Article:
New Movie of the Week: X-Men: Apocalypse

XmenApocalypse

I don’t know what I really expected from a guy named Apocalypse, but I can tell you that my imagination built up a much more imposing character than what his movie was able to deliver.  I mean, he’s alright as villains go. In his early scenes, he’s got the presence and the demeanor and the wardrobe of a Sith Lord, but somehow I figured that a guy named Apocalypse would be 20 feet tall and would speak with the baritone of a certain former stutterer from Mississippi.

According to the movie which bears his name, Apocalypse is an immortal though I’ll be damned if I could tell you what his actual powers are.  He’s the world’s first mutant, born thousands of years ago who stays alive by transferring his consciousness into a fresh, functional body when the old one wears out.  He’s a mutant with the ability to live on and on but, based on his outfit, I expected a hulking behemoth that could crush skyscrapers with his eyelashes.  Yet, when I see Apocalypse standing in the midst of the other characters in X-Men: Apocalypse, he looks like everybody else; he’s the same size, he has almost the same powers and he has an even-tempered voice, out of which he is persistently spewing biblical platitudes (the most ‘on the nose’ of which is “Come and See!”).  Casting is key here because if Apocalypse weren’t occupied by Hollywood’s current hunk du jour Oscar Isaacs then the character might have been a complete snore.

X-Men: Apocalypse is not a complete snore but it is a movie that probably works best if you don’t think about it.  It’s a spectacle, as all of these brobdingnagian superhero tent pole romper stompers tend to be, with world-ending special effects that are top drawer and a script that is bottom drawer.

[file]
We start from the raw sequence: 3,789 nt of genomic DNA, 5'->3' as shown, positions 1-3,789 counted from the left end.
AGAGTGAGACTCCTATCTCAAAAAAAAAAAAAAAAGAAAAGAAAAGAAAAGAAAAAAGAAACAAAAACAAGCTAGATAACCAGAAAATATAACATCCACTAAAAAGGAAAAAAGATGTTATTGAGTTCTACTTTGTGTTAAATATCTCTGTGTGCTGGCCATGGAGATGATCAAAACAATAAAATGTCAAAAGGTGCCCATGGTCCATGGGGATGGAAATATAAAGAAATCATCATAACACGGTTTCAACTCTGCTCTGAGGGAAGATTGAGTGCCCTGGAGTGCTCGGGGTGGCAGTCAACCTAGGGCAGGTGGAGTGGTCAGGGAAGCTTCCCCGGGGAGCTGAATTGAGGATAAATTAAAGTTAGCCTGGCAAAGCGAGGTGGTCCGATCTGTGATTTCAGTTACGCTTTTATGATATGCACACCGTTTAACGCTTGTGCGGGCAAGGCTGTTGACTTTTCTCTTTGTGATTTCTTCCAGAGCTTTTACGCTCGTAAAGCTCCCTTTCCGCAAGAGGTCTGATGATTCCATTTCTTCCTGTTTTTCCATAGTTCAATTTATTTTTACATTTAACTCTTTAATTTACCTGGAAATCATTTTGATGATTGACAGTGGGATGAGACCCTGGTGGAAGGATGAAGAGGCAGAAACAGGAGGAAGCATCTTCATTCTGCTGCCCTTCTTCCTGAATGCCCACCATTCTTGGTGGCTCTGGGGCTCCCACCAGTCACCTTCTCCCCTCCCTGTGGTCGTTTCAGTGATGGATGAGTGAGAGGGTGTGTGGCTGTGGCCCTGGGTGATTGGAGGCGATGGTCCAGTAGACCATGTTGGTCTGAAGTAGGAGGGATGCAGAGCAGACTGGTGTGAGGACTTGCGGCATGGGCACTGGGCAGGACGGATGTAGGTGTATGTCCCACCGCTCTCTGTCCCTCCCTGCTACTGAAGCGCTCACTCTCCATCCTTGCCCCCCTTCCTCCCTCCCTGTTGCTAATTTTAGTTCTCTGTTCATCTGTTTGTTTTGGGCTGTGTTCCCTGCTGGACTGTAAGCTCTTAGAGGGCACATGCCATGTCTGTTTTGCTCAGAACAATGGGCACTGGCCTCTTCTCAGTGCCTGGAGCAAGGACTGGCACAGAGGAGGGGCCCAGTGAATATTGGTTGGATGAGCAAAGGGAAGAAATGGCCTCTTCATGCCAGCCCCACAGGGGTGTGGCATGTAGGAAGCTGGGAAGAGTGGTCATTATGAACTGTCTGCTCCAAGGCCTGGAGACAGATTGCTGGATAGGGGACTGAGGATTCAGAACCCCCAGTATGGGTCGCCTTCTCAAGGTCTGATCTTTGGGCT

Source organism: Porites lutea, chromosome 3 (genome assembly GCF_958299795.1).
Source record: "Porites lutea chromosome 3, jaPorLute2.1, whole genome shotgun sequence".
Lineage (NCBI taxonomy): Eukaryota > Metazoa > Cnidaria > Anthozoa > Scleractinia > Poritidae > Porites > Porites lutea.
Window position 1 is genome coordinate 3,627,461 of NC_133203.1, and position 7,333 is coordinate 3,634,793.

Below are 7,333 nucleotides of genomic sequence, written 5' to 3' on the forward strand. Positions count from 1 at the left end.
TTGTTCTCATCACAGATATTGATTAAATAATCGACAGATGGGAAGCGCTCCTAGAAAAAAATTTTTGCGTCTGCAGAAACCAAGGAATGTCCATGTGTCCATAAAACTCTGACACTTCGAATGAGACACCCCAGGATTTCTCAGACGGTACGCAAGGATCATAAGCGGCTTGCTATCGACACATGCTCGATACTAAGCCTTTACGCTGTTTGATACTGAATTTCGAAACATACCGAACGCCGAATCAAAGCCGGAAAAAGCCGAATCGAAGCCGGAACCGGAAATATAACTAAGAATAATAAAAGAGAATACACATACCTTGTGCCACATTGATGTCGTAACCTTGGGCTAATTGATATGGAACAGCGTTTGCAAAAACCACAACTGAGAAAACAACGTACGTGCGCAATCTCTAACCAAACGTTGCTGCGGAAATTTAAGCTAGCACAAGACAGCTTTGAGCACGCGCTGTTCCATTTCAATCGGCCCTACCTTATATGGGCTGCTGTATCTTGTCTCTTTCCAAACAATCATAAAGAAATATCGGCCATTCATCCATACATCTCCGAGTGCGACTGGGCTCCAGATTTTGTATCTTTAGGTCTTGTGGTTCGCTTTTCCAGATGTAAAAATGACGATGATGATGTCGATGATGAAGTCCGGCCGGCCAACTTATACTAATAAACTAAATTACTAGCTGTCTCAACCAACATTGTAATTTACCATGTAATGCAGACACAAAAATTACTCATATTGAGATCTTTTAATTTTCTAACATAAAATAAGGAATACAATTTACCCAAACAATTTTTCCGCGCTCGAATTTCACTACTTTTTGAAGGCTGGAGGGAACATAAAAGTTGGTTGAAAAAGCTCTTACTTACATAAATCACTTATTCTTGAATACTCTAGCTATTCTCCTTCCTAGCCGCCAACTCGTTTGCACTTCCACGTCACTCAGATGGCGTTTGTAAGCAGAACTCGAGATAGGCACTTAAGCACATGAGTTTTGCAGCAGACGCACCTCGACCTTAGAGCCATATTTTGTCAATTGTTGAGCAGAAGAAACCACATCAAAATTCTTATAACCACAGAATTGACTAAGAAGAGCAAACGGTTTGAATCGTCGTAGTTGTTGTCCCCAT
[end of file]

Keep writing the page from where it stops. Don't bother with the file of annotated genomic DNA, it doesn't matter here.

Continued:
When Apocalypse employs Magneto to recombobulate an entire city into a giant iron pyramid, it is pretty spectacular; but it’s at the service of a story that is shoddy and bloated and crippled by plot holes and inconsistencies.  Character motivations are started and then dropped; characters arrive at key locations completely by coincidence; and director Bryan Singer jumps between nine different subplots with such a breakneck speed that we can’t really ever get involved in any one thing.  It’s a script that offers a whole lot of very little.

The movie begins in ancient Egypt where Apocalypse (Isaacs) rules supreme, and is currently in the midst of transferring his mind into the body of some poor, unworthy slob (also Isaacs).  But his plan goes all wonky when some haters foil his plan and start a revolution that leaves him in a catatonic state until he is awakened, for some strange reason, in 1983.

Cut to ‘83, we catch up with the young Mystique (Jennifer Lawrence) and Charles Xavier (James McAvoy) and Magneto (Michael Fassbender) in a long, boring series of catch-up scenes that go on and on and on.  They’re all are trying to get on with their lives in the wake of shaking up the Nixon administration in the previous movie.  Some have gone into hiding, others are aiding in the formation of Xavier’s School for gifted mutants, and much of the first hour of the movie is devoted to scouting new students like Cyclops (Tye Sheridan), Nightcrawler (Kodi Smit-McPhee) and Jean Grey (Sophie Turner).  The dialogue establishes plot points, updates us on characters and tells us things we already knew by the second movie in this series (this is the 10th if you count the recent Deadpool).  We’re introduced to young incarnations of Jean Grey, Cyclops, Nightcrawler, Angel and Havoc but since we already know their fate, the dialogue is more or less pointless.